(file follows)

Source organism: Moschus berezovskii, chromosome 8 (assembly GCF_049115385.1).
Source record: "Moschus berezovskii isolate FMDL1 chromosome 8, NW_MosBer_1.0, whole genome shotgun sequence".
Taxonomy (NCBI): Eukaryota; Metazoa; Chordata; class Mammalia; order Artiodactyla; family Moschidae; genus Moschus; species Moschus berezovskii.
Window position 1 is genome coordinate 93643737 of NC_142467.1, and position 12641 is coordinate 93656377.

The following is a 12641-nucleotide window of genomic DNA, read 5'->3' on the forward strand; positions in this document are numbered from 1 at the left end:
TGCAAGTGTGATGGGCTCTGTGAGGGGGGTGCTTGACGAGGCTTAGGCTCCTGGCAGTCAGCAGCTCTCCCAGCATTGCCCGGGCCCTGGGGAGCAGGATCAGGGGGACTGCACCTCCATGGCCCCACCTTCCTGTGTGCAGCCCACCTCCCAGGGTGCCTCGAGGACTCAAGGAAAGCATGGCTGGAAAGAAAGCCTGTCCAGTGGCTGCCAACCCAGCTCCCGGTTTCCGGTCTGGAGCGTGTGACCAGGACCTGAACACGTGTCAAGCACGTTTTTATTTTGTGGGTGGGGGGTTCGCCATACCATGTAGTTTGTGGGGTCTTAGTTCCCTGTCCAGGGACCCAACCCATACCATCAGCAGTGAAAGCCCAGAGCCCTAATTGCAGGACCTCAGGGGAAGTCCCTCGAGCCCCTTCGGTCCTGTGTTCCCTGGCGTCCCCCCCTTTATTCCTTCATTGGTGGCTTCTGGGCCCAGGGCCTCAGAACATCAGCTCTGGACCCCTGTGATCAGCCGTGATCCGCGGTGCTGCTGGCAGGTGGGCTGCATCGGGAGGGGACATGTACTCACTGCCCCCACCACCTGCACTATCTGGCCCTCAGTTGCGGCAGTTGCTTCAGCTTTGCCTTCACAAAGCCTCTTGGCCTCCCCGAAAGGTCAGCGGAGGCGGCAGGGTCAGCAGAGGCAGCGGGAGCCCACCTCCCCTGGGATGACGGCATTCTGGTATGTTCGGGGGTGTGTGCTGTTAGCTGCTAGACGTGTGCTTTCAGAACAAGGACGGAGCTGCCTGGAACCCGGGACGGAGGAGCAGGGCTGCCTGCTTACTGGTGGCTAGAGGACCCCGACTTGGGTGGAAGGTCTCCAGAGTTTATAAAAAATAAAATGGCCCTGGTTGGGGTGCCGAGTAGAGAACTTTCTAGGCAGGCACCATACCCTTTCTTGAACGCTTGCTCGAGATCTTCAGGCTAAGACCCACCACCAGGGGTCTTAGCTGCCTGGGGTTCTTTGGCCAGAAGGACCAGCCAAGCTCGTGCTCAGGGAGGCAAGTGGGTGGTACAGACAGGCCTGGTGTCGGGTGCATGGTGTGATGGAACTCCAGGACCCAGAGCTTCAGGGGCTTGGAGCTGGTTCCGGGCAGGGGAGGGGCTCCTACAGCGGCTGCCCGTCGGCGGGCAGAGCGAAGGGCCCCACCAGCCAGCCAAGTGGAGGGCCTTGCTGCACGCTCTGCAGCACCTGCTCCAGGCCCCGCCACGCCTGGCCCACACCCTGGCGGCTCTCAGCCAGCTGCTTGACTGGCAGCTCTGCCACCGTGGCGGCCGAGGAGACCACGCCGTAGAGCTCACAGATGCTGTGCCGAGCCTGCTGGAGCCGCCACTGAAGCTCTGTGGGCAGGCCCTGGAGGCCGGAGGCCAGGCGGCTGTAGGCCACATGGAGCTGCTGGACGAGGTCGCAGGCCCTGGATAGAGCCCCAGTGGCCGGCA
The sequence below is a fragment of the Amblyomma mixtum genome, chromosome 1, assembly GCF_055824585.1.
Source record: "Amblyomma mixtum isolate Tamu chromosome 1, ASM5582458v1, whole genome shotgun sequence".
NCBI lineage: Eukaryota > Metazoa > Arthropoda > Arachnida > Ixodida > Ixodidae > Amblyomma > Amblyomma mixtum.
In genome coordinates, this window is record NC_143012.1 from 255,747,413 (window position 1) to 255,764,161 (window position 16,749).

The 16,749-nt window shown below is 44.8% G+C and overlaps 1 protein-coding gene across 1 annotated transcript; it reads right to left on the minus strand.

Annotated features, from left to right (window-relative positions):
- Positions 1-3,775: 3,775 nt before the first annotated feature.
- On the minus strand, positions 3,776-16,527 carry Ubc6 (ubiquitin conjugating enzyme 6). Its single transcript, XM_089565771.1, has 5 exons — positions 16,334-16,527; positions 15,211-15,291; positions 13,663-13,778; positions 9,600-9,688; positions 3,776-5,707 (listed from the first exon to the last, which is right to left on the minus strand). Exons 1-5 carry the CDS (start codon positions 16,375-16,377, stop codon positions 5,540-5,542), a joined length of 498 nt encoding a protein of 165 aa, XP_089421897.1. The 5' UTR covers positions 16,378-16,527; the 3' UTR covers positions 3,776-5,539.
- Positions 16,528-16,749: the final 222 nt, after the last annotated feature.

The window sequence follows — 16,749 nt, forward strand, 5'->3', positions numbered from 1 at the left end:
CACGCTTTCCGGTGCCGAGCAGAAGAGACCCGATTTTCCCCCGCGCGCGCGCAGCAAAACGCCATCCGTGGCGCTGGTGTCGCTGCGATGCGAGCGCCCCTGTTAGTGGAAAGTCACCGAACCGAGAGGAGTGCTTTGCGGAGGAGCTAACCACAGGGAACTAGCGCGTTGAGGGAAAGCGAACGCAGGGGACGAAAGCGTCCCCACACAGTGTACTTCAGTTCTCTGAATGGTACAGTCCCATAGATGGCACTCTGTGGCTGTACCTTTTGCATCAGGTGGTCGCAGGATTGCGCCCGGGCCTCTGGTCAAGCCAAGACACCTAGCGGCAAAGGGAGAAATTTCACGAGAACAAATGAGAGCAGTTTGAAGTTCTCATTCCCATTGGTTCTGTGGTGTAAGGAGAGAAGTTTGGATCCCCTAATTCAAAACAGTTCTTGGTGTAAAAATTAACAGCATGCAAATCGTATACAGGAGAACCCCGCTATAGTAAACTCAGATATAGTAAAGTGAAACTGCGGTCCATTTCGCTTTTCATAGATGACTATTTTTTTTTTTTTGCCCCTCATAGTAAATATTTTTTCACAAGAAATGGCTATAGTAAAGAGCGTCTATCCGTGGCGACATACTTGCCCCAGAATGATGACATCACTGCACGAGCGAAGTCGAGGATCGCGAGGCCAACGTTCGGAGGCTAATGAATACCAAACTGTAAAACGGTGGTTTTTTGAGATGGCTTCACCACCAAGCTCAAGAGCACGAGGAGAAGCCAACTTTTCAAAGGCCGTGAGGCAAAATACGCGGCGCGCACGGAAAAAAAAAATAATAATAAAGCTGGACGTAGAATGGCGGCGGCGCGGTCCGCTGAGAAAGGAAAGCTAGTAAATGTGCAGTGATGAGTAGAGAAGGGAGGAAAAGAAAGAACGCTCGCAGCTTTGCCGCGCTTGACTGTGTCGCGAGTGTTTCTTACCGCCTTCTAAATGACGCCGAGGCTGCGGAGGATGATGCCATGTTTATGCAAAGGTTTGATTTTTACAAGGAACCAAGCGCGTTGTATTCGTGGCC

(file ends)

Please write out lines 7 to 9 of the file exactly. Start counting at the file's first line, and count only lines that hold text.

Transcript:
The sequence below is a fragment of the Amblyomma mixtum genome, chromosome 1, assembly GCF_055824585.1.
Source record: "Amblyomma mixtum isolate Tamu chromosome 1, ASM5582458v1, whole genome shotgun sequence".
NCBI lineage: Eukaryota > Metazoa > Arthropoda > Arachnida > Ixodida > Ixodidae > Amblyomma > Amblyomma mixtum.